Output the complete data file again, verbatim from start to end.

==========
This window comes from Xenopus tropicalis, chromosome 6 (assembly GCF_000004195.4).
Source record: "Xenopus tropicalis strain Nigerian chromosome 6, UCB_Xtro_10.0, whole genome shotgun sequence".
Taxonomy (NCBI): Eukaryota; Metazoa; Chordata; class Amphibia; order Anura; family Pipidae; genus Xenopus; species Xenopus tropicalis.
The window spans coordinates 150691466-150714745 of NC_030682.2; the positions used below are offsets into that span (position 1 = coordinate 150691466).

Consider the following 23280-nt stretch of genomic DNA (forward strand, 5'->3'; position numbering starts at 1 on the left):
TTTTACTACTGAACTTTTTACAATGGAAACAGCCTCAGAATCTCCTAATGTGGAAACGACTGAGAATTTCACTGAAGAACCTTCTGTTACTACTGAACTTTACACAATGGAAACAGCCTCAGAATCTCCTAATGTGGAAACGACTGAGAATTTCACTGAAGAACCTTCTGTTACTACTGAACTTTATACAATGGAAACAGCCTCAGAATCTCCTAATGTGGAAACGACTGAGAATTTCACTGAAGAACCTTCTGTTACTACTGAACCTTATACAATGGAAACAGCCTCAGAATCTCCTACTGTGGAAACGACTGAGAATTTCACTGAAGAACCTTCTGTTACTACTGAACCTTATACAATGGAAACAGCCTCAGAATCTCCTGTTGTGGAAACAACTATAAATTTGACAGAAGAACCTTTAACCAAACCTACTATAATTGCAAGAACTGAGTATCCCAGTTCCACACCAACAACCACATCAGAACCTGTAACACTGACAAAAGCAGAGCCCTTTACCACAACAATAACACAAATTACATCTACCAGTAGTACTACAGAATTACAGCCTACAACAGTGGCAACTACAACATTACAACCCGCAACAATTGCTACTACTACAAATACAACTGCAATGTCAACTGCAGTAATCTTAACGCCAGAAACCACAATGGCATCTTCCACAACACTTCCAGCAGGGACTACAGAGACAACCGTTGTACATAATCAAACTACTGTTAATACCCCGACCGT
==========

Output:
This window comes from Xenopus tropicalis, chromosome 6 (assembly GCF_000004195.4).
Source record: "Xenopus tropicalis strain Nigerian chromosome 6, UCB_Xtro_10.0, whole genome shotgun sequence".
Taxonomy (NCBI): Eukaryota; Metazoa; Chordata; class Amphibia; order Anura; family Pipidae; genus Xenopus; species Xenopus tropicalis.
The window spans coordinates 150691466-150714745 of NC_030682.2; the positions used below are offsets into that span (position 1 = coordinate 150691466).

Consider the following 23280-nt stretch of genomic DNA (forward strand, 5'->3'; position numbering starts at 1 on the left):
TTTTACTACTGAACTTTTTACAATGGAAACAGCCTCAGAATCTCCTAATGTGGAAACGACTGAGAATTTCACTGAAGAACCTTCTGTTACTACTGAACTTTACACAATGGAAACAGCCTCAGAATCTCCTAATGTGGAAACGACTGAGAATTTCACTGAAGAACCTTCTGTTACTACTGAACTTTATACAATGGAAACAGCCTCAGAATCTCCTAATGTGGAAACGACTGAGAATTTCACTGAAGAACCTTCTGTTACTACTGAACCTTATACAATGGAAACAGCCTCAGAATCTCCTACTGTGGAAACGACTGAGAATTTCACTGAAGAACCTTCTGTTACTACTGAACCTTATACAATGGAAACAGCCTCAGAATCTCCTGTTGTGGAAACAACTATAAATTTGACAGAAGAACCTTTAACCAAACCTACTATAATTGCAAGAACTGAGTATCCCAGTTCCACACCAACAACCACATCAGAACCTGTAACACTGACAAAAGCAGAGCCCTTTACCACAACAATAACACAAATTACATCTACCAGTAGTACTACAGAATTACAGCCTACAACAGTGGCAACTACAACATTACAACCCGCAACAATTGCTACTACTACAAATACAACTGCAATGTCAACTGCAGTAATCTTAACGCCAGAAACCACAATGGCATCTTCCACAACACTTCCAGCAGGGACTACAGAGACAACCGTTGTACATAATCAAACTACTGTTAATACCCCGACCGT